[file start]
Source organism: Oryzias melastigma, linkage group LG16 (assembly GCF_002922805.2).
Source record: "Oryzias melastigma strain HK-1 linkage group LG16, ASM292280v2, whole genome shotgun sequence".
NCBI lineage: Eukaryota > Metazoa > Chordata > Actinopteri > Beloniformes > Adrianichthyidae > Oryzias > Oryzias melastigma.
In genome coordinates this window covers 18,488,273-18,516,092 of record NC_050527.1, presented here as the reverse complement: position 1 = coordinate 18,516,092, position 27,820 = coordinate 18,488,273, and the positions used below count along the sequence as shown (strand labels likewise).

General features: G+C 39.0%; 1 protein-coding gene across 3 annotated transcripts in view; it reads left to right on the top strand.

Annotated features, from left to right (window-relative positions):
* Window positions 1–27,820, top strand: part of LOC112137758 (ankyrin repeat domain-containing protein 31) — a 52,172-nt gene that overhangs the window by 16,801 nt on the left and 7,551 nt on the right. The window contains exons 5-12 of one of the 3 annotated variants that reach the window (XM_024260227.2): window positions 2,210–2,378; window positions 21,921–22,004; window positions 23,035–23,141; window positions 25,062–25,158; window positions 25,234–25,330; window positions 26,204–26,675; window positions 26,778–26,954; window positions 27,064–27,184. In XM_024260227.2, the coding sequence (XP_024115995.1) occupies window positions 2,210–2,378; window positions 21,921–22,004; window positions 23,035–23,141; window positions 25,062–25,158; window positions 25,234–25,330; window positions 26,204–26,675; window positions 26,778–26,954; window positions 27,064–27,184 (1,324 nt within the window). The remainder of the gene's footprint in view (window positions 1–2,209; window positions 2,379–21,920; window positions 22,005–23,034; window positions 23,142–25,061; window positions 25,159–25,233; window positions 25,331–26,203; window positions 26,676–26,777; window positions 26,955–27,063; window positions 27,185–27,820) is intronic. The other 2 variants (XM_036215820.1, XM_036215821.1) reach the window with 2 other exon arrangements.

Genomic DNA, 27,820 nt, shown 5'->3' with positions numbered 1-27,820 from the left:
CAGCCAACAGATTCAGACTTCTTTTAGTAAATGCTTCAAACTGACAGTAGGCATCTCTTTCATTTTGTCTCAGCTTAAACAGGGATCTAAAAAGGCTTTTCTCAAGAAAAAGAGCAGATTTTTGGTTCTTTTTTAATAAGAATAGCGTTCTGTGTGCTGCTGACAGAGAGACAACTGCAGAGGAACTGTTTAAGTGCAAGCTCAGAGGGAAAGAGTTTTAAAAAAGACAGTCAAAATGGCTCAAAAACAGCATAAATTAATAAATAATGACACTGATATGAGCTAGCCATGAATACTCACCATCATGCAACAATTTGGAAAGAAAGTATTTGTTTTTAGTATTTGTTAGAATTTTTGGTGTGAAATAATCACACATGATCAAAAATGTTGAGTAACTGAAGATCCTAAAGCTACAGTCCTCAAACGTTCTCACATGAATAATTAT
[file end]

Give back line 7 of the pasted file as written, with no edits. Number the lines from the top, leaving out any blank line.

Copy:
* Window positions 1–27,820, top strand: part of LOC112137758 (ankyrin repeat domain-containing protein 31) — a 52,172-nt gene that overhangs the window by 16,801 nt on the left and 7,551 nt on the right. The window contains exons 5-12 of one of the 3 annotated variants that reach the window (XM_024260227.2): window positions 2,210–2,378; window positions 21,921–22,004; window positions 23,035–23,141; window positions 25,062–25,158; window positions 25,234–25,330; window positions 26,204–26,675; window positions 26,778–26,954; window positions 27,064–27,184. In XM_024260227.2, the coding sequence (XP_024115995.1) occupies window positions 2,210–2,378; window positions 21,921–22,004; window positions 23,035–23,141; window positions 25,062–25,158; window positions 25,234–25,330; window positions 26,204–26,675; window positions 26,778–26,954; window positions 27,064–27,184 (1,324 nt within the window). The remainder of the gene's footprint in view (window positions 1–2,209; window positions 2,379–21,920; window positions 22,005–23,034; window positions 23,142–25,061; window positions 25,159–25,233; window positions 25,331–26,203; window positions 26,676–26,777; window positions 26,955–27,063; window positions 27,185–27,820) is intronic. The other 2 variants (XM_036215820.1, XM_036215821.1) reach the window with 2 other exon arrangements.